Whether your Hanukkah plans are steeped in tradition or simplified to latke-making and candle-lighting, chances are you might want a modern menorah. Sure, the heirloom your grandparents thoughtfully handed down to you is special, but it’s probably not your aesthetic. And you might not have the time or energy to devote to a DIY menorah project. Luckily, so many cool, contemporary versions are now available that allow you to light eight nights of candles in your own style. Whether you’re down to get whimsical, or you want your menorah to match your midcentury-modern, boho, or minimalist interior design aesthetic, there are a surprising amount of seriously cool shapes, sizes, and iterations of the candelabra available to purchase.
From Susan Alexandra’s fused glass watermelon menorah to Hannah Polskin’s squiggly menorah sculpture to West Elm’s geometric glass block menorah, these options won’t only punch up the festival of lights—they’ll also double as home decor year-round. This year, Hanukkah starts on Thursday, December 7, so make sure to invest in a design-forward menorah before the fun begins.
Originally designed for Areaware, Josh Owen’s solid cast-iron menorah became an instant classic for those in search of a modern menorah. Since its release, it’s been added to the permanent collections of the Memorial Art Gallery, the National Museum of American Jewish History, and the Philadelphia Museum of Art.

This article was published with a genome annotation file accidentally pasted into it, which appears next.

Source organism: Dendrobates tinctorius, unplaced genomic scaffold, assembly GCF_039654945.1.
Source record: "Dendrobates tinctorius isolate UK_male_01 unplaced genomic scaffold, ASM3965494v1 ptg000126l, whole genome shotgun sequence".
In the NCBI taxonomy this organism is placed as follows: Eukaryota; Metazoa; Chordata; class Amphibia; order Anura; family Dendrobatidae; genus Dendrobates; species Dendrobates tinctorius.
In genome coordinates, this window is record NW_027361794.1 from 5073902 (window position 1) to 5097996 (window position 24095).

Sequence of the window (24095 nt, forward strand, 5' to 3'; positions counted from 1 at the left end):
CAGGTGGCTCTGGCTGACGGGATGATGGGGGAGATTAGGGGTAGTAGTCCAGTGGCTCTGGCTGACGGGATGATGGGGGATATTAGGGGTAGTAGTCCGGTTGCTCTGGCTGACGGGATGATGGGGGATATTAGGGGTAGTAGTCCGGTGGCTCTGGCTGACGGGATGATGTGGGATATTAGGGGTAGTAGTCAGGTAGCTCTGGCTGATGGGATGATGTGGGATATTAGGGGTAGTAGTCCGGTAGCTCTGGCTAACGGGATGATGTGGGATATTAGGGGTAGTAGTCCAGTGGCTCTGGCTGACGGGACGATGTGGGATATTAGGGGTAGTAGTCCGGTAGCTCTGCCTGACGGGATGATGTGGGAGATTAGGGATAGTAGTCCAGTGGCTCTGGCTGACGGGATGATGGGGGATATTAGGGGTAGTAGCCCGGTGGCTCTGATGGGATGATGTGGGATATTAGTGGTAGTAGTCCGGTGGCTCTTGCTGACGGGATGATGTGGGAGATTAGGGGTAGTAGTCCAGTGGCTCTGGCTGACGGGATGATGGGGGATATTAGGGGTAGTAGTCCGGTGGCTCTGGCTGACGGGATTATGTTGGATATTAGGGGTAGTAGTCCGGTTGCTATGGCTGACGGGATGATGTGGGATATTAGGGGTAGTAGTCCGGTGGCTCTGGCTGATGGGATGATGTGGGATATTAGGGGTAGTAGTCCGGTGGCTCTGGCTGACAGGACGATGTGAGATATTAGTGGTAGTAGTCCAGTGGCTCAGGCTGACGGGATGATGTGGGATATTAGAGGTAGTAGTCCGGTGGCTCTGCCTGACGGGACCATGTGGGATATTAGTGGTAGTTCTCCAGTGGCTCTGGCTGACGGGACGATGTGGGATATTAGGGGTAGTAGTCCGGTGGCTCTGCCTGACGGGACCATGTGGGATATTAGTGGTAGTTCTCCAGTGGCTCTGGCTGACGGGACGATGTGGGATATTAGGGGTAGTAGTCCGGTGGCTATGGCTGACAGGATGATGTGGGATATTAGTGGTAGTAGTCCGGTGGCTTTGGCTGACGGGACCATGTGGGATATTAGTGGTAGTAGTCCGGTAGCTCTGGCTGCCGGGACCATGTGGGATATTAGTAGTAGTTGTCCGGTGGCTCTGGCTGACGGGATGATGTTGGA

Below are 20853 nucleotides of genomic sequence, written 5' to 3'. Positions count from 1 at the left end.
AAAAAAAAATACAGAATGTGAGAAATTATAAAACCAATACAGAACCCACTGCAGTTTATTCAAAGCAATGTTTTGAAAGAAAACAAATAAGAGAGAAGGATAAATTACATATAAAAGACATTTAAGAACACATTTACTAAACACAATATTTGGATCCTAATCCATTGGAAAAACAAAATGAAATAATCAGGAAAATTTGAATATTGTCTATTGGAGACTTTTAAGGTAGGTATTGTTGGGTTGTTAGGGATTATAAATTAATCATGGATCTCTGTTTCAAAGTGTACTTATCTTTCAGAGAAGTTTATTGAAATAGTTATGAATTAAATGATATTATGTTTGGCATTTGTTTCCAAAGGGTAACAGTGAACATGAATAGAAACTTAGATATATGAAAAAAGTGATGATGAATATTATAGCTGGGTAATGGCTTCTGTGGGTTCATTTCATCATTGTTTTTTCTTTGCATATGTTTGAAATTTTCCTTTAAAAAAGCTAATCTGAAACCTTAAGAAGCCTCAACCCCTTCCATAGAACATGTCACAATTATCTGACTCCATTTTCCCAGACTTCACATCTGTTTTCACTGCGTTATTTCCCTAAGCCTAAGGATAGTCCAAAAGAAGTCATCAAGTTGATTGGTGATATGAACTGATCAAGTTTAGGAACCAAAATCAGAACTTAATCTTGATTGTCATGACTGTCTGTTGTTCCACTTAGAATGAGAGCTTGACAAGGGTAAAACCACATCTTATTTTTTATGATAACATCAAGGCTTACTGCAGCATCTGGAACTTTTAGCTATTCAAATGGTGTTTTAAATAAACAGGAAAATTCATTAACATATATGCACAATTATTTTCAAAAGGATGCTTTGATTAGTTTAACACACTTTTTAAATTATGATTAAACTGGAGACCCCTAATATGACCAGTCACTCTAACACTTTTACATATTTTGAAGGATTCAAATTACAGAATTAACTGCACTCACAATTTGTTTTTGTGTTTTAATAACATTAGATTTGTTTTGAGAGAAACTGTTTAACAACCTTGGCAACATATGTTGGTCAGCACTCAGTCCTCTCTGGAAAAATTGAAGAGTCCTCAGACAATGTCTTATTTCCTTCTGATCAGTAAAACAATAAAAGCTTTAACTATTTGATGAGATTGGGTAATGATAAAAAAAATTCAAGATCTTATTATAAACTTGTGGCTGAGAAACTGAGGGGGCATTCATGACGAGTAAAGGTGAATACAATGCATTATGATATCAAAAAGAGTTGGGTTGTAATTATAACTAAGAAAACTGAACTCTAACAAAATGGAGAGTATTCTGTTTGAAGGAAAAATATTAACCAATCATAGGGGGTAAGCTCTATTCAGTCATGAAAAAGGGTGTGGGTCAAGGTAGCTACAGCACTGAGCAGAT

Sleek and minimalist, this handsome glass Hanukkah menorah from West Elm allows your candlesticks to do the talking. Keep it simple with classic white ones, or bring in pops of color. The vessel’s block style is great for any contemporary home.
A distinct departure from the classic gold-plated or solid brass menorah, the Via Maris Trace menorah is made with powder-coated steel. The brand aims to redesign Judaica for the 21st century using a pared-down approach and largely industrial materials. Though it launched just two years ago, its pieces can already be found at the Jewish Museum Shop, Food52, West Elm, and Modern Tribe.
If you’re willing to splurge on a menorah, consider this marble and resin composite sculpture by Los Angeles–based multidisciplinary artist Hannah Polskin. It features brass candle holders for use during the holiday, but its squiggly shape is begging to be exhibited 365 days a year.
The checkered trend isn’t going anywhere anytime soon, so why not bring it to your menorah? MacKenzie-Childs’s “tradition with a twist” designs are stunning and stately, but not stuffy. It’s accented with a gold border and candle cups. Outside of the holiday, it makes a beautiful piece of decor for a living room bookshelf.
This modern acrylic menorah by Apeloig replaces traditional beeswax candles with oil cup candles for an unexpected twist. The modular construction allows you to place the shamash in the center or on the left—whichever you prefer. And the entire piece can be used year-round as a vase for fresh florals.
Handmade in Los Angeles, this very modern design from Style Union Home is a sculpture in its own right. The pieces come apart in case you want a lower-profile menorah, and the spherical base can be used as a bud vase year round.